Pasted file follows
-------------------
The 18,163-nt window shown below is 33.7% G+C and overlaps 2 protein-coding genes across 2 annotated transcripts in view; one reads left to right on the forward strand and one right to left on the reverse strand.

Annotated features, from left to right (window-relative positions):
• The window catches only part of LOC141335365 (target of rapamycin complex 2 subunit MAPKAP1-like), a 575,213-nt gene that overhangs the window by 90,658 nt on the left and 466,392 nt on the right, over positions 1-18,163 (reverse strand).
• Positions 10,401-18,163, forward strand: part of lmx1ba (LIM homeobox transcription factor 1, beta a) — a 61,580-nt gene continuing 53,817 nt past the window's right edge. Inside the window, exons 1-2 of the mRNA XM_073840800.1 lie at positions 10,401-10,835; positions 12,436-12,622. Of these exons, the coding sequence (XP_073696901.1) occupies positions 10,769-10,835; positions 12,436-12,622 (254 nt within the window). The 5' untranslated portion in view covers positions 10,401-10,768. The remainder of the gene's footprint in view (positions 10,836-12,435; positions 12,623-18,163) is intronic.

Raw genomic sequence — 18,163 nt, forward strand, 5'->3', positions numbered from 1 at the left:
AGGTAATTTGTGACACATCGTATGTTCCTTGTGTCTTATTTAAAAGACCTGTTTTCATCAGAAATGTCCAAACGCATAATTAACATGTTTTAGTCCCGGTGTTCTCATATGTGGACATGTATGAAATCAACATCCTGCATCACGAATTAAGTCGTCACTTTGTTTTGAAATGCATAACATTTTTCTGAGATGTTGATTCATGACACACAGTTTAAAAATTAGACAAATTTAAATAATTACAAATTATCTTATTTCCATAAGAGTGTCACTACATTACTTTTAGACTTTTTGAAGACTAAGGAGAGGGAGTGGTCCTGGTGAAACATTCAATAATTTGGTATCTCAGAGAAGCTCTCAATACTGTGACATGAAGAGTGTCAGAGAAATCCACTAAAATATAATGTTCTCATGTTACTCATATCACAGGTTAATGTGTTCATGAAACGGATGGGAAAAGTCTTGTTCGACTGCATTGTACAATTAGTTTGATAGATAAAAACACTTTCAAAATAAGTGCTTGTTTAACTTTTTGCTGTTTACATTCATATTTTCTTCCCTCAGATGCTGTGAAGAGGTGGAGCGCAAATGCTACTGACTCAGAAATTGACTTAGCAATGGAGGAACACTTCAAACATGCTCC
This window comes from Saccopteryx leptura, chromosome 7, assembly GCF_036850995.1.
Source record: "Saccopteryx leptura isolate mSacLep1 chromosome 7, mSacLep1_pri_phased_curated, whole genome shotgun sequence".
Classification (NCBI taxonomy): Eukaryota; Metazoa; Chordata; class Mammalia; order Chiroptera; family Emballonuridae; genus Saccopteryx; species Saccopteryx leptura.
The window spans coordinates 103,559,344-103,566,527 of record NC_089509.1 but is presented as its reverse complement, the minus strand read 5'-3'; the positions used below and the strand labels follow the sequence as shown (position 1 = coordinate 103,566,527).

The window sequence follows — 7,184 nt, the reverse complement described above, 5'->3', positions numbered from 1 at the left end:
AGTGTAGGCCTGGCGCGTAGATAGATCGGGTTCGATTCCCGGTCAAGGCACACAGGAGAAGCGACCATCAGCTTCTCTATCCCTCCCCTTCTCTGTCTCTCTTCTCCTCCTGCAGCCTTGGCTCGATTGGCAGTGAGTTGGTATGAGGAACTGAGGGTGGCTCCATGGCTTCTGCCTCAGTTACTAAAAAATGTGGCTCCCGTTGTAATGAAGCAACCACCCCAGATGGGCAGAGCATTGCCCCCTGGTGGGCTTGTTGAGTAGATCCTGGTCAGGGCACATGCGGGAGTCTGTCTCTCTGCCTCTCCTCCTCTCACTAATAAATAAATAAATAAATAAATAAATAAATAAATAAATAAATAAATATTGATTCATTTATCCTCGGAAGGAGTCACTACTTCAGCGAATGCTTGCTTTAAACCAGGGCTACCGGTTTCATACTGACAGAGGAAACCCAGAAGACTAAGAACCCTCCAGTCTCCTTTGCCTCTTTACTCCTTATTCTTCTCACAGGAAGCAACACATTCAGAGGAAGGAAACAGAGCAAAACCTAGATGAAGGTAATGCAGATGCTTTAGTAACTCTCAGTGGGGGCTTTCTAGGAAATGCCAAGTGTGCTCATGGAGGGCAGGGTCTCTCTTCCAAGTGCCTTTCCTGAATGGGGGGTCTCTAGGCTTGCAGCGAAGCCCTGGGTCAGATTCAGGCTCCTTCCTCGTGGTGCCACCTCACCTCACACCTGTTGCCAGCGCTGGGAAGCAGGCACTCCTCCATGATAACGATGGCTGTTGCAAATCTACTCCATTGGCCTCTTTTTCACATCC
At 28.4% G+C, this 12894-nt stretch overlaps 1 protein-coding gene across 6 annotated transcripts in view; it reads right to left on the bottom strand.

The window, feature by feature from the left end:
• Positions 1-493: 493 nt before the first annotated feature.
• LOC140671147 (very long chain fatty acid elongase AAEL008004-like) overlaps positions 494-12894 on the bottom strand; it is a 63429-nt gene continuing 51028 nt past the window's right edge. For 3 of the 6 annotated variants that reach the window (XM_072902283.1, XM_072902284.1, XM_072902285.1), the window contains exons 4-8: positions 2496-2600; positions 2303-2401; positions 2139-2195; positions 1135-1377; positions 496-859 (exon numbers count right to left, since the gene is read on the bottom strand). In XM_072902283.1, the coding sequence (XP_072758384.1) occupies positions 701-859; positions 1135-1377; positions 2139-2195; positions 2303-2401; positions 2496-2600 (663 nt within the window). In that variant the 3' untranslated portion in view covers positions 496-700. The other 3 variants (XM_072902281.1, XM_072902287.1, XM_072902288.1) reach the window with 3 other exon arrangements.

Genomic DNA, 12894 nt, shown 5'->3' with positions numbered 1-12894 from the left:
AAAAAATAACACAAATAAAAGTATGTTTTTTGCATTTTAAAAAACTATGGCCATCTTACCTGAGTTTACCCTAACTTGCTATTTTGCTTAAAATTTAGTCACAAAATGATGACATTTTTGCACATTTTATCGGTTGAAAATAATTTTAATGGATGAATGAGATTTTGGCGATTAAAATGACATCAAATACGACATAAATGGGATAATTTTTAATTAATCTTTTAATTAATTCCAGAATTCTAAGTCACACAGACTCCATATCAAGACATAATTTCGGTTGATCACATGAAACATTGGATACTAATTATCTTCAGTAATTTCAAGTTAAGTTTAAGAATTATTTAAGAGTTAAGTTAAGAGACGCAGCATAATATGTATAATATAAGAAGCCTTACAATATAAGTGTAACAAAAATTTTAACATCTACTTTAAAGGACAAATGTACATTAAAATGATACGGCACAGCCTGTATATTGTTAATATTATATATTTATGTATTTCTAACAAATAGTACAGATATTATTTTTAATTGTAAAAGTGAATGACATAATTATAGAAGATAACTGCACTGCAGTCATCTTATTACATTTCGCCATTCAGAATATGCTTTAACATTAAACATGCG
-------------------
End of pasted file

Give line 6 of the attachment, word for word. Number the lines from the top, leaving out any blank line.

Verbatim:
AGGTAATTTGTGACACATCGTATGTTCCTTGTGTCTTATTTAAAAGACCTGTTTTCATCAGAAATGTCCAAACGCATAATTAACATGTTTTAGTCCCGGTGTTCTCATATGTGGACATGTATGAAATCAACATCCTGCATCACGAATTAAGTCGTCACTTTGTTTTGAAATGCATAACATTTTTCTGAGATGTTGATTCATGACACACAGTTTAAAAATTAGACAAATTTAAATAATTACAAATTATCTTATTTCCATAAGAGTGTCACTACATTACTTTTAGACTTTTTGAAGACTAAGGAGAGGGAGTGGTCCTGGTGAAACATTCAATAATTTGGTATCTCAGAGAAGCTCTCAATACTGTGACATGAAGAGTGTCAGAGAAATCCACTAAAATATAATGTTCTCATGTTACTCATATCACAGGTTAATGTGTTCATGAAACGGATGGGAAAAGTCTTGTTCGACTGCATTGTACAATTAGTTTGATAGATAAAAACACTTTCAAAATAAGTGCTTGTTTAACTTTTTGCTGTTTACATTCATATTTTCTTCCCTCAGATGCTGTGAAGAGGTGGAGCGCAAATGCTACTGACTCAGAAATTGACTTAGCAATGGAGGAACACTTCAAACATGCTCC